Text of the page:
Stacked: Learning With Styrofoam Cups

Here are some clever ways to use Styrofoam cups to teach math, English language arts, social studies and science! MATH[…]Continue Reading

Here are some clever ways to use Styrofoam cups to teach math, English language arts, social studies and science!

stacked math


1. M, M,  M, R: Learn about mean, median, mode and range through a stacking competition—no nesting cups allowed! Teams of two race to stack as many cups as they can in one minute. When time is up, kids count how many cups they stacked. Write down their numbers on the board from lowest to highest score. First, find the mean, add up all their scores and divide the sum by how many teams there were. Next, circle the number that falls in the middle: median. Mode: Did anyone stack the same number of cups? Which number is repeated more often than the others (the most popular score). Finally, find the range: Subtract the lowest score from the highest.

2. Measure: For younger students, you can have them race to stack cups for a measuring competition. Pair children up into teams of two. Teams stack as many cups as they can in one minute—no nesting cups allowed! Have them measure their stacked sculpture (height and width). What team will have the tallest castle? Who’s will be the widest? Count the cups and which team stacked the most in one minute. Did any teams get the same score?

3. Estimate: Have students estimate how many nested cups it will take to build a tower the same height as they are.


4. Revolving math: Click here for place value and greater-than, less-than or equal-to cups.

5. Area and perimeter and arrays: Give students Styrofoam cups. They flip them over and create a square or rectangular shape and figure out the area and perimeter or create arrays (see image).

Stacked sentence mix up

1. Sentence mix-up: Children are given a certain number of Styrofoam cups. They must create a sentence by writing one word on the rim of each of their cups. Next, the teacher puts out grocery bags with each part of speech written on them. The students take apart their sentence (cup tower) and toss each word (cup) in the correct bag. Then, the students are given a challenge. The cups in the bag are mixed up. They must reach in and pull out a cup from the different bags and create a sentence using the words they pulled that come from their peers’ sentences (cup towers).

Stacked parts of speech

2. Parts of speech: Words from each part of speech are written on cups. Students must classify them by grouping them in the correct category. Next, without looking, they choose a cup from each category (each part of speech). Then, they create a sentence using the words written on the cups they chose!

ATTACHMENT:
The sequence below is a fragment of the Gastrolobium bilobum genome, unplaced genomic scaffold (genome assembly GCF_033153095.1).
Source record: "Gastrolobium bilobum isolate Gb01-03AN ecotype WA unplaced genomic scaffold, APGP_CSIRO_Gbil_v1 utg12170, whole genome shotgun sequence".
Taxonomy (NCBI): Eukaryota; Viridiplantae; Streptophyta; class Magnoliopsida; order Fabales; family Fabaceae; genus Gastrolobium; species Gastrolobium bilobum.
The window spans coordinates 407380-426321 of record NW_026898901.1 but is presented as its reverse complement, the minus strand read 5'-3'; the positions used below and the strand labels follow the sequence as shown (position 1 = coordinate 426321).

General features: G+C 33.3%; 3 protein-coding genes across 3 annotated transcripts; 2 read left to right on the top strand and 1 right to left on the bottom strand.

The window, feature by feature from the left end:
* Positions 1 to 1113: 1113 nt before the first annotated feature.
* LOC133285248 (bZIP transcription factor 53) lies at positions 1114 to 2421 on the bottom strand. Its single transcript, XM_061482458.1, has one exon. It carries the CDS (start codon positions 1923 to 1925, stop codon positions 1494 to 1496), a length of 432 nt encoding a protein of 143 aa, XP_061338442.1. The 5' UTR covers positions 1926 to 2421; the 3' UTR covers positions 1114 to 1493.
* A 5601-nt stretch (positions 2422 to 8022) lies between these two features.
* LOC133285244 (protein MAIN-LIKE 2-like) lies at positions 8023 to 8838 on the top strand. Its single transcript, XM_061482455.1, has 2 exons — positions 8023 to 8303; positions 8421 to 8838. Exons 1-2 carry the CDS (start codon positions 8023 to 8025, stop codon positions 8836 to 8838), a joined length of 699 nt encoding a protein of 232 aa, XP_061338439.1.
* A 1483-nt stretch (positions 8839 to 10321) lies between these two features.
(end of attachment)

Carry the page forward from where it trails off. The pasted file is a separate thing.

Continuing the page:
Stacked story retellingREADING
Reading comprehension: Students can draw or print out images to help them retell a story in chronological order! Note: For images to adhere, use clear packaging tape. Stick tape over image onto the cup.

Stacked geography


Help children understand where they are located in relation to the world by making geography stacking cups. For a book to go along with activity, check out Me on the Map! by Joan Sweeney.

Stacked timeline! The history of you


Have students print out pictures for their cups and put historical events in chronological order (like a timeline).

stacked food chain


1. Food chain: This awesome idea comes from Earth Mama’s World: a food-chain game with Styrofoam cups! Just glue images onto your cups and write the name of the organism on the rim. Mix them up, have kids put them in order and stack them. If you have older students and are working with more complex food webs, have kids stack cups in a pyramid shape, rather than nested.

Stacked lifecycle

2. Life cycles: You can assess students’ knowledge about life cycles of any organism by creating stacking cups. They sequence the stages in the correct order.

3. Other science concepts: Besides life cycles, you could also make cups for the rock or water cycle. Even soil layers could be stacked in the correct order!

Erin Bittman is a student at the University of Cincinnati. She will be a student teacher in a multi-grade classroom in the fall (second and third grades). Check out her blog E Is for Explore!